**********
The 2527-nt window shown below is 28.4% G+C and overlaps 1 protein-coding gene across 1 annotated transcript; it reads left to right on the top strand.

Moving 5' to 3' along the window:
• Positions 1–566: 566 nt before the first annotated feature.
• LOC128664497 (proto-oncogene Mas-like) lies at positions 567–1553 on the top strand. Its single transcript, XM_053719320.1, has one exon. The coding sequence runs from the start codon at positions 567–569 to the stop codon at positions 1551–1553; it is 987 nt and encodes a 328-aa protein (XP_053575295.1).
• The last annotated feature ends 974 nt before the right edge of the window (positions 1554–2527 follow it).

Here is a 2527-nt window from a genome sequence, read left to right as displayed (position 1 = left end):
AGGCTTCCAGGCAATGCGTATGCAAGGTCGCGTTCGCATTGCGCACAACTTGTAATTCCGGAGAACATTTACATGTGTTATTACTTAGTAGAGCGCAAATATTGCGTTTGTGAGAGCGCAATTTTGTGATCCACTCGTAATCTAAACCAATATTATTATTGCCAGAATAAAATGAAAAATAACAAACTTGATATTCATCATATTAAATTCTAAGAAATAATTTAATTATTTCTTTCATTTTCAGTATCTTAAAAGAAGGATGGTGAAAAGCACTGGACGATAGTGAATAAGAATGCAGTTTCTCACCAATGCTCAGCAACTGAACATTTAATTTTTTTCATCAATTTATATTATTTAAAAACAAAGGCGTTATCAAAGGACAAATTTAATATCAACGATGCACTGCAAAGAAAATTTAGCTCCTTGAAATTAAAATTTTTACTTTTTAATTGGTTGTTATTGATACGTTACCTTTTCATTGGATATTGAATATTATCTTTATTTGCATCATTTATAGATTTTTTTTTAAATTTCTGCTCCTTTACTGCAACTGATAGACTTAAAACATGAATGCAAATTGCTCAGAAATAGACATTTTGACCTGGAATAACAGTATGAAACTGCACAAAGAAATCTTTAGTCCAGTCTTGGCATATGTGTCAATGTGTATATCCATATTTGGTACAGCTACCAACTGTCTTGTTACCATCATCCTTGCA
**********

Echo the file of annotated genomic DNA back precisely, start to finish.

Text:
The 2527-nt window shown below is 28.4% G+C and overlaps 1 protein-coding gene across 1 annotated transcript; it reads left to right on the top strand.

Moving 5' to 3' along the window:
• Positions 1–566: 566 nt before the first annotated feature.
• LOC128664497 (proto-oncogene Mas-like) lies at positions 567–1553 on the top strand. Its single transcript, XM_053719320.1, has one exon. The coding sequence runs from the start codon at positions 567–569 to the stop codon at positions 1551–1553; it is 987 nt and encodes a 328-aa protein (XP_053575295.1).
• The last annotated feature ends 974 nt before the right edge of the window (positions 1554–2527 follow it).

Here is a 2527-nt window from a genome sequence, read left to right as displayed (position 1 = left end):
AGGCTTCCAGGCAATGCGTATGCAAGGTCGCGTTCGCATTGCGCACAACTTGTAATTCCGGAGAACATTTACATGTGTTATTACTTAGTAGAGCGCAAATATTGCGTTTGTGAGAGCGCAATTTTGTGATCCACTCGTAATCTAAACCAATATTATTATTGCCAGAATAAAATGAAAAATAACAAACTTGATATTCATCATATTAAATTCTAAGAAATAATTTAATTATTTCTTTCATTTTCAGTATCTTAAAAGAAGGATGGTGAAAAGCACTGGACGATAGTGAATAAGAATGCAGTTTCTCACCAATGCTCAGCAACTGAACATTTAATTTTTTTCATCAATTTATATTATTTAAAAACAAAGGCGTTATCAAAGGACAAATTTAATATCAACGATGCACTGCAAAGAAAATTTAGCTCCTTGAAATTAAAATTTTTACTTTTTAATTGGTTGTTATTGATACGTTACCTTTTCATTGGATATTGAATATTATCTTTATTTGCATCATTTATAGATTTTTTTTTAAATTTCTGCTCCTTTACTGCAACTGATAGACTTAAAACATGAATGCAAATTGCTCAGAAATAGACATTTTGACCTGGAATAACAGTATGAAACTGCACAAAGAAATCTTTAGTCCAGTCTTGGCATATGTGTCAATGTGTATATCCATATTTGGTACAGCTACCAACTGTCTTGTTACCATCATCCTTGCA